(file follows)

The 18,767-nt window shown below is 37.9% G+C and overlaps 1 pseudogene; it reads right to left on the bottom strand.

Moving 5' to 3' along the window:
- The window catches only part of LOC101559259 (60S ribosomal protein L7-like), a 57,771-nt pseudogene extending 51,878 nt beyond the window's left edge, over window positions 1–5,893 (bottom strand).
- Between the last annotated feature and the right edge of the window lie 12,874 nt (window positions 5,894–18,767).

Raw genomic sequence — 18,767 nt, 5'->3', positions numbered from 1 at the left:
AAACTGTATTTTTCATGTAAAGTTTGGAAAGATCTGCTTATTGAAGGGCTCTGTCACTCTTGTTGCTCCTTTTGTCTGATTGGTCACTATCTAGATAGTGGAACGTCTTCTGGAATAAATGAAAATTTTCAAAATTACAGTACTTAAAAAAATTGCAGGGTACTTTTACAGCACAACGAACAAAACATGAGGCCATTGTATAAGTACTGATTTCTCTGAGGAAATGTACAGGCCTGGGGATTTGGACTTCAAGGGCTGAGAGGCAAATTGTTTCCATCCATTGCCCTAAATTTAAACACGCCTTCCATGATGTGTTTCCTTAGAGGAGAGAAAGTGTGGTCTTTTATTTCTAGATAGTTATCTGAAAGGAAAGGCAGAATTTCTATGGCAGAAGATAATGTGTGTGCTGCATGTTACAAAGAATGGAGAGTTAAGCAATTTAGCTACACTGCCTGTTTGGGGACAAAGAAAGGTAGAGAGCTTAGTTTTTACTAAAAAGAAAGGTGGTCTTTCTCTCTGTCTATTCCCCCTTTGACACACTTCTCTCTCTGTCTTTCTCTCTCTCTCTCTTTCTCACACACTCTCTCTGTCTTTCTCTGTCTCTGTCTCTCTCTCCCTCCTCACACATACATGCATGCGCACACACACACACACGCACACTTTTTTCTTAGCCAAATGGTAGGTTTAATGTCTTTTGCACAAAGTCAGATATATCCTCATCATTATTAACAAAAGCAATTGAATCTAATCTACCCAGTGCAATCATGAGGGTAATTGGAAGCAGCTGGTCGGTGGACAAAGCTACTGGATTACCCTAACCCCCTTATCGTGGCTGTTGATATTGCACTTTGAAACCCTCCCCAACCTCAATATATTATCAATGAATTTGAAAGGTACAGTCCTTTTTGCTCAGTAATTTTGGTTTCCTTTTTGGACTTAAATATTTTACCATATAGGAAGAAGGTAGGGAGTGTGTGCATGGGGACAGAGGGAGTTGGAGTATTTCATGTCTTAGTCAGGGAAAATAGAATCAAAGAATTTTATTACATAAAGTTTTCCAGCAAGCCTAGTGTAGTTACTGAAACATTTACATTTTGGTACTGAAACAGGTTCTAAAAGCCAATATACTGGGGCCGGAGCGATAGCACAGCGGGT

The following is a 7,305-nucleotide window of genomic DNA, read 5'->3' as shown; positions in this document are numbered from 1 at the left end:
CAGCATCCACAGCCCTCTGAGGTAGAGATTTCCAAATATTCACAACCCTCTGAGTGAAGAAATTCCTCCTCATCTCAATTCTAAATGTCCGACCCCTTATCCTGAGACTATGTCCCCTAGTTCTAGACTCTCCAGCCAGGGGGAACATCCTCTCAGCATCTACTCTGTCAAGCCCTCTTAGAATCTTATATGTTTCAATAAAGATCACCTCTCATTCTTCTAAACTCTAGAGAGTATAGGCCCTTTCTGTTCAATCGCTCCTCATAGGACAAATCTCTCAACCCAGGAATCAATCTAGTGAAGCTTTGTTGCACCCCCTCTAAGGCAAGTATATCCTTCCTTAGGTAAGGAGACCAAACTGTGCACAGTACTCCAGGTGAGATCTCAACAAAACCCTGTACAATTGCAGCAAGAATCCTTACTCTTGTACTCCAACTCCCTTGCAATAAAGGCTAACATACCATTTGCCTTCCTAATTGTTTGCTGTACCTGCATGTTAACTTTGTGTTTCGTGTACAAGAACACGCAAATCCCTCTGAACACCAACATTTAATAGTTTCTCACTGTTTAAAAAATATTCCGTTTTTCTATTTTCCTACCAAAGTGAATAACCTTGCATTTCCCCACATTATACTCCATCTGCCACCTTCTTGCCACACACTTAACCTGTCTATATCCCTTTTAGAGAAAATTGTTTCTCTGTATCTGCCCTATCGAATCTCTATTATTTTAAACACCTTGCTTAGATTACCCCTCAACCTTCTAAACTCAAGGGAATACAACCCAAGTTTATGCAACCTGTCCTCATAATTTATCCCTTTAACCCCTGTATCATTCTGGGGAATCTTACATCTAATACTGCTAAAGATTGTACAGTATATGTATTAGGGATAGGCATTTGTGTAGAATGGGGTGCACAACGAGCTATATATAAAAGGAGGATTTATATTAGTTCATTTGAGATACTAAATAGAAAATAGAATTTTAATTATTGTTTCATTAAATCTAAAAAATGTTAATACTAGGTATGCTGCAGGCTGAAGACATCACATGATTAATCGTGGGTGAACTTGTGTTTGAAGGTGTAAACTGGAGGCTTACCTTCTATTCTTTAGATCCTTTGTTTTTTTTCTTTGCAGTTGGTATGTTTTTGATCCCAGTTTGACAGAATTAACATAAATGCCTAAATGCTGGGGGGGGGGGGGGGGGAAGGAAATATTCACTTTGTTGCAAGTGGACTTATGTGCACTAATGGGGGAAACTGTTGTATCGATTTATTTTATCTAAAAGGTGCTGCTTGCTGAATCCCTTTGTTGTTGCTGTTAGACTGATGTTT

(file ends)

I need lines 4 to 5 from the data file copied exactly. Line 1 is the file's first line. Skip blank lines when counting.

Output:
- Between the last annotated feature and the right edge of the window lie 12,874 nt (window positions 5,894–18,767).

Raw genomic sequence — 18,767 nt, 5'->3', positions numbered from 1 at the left: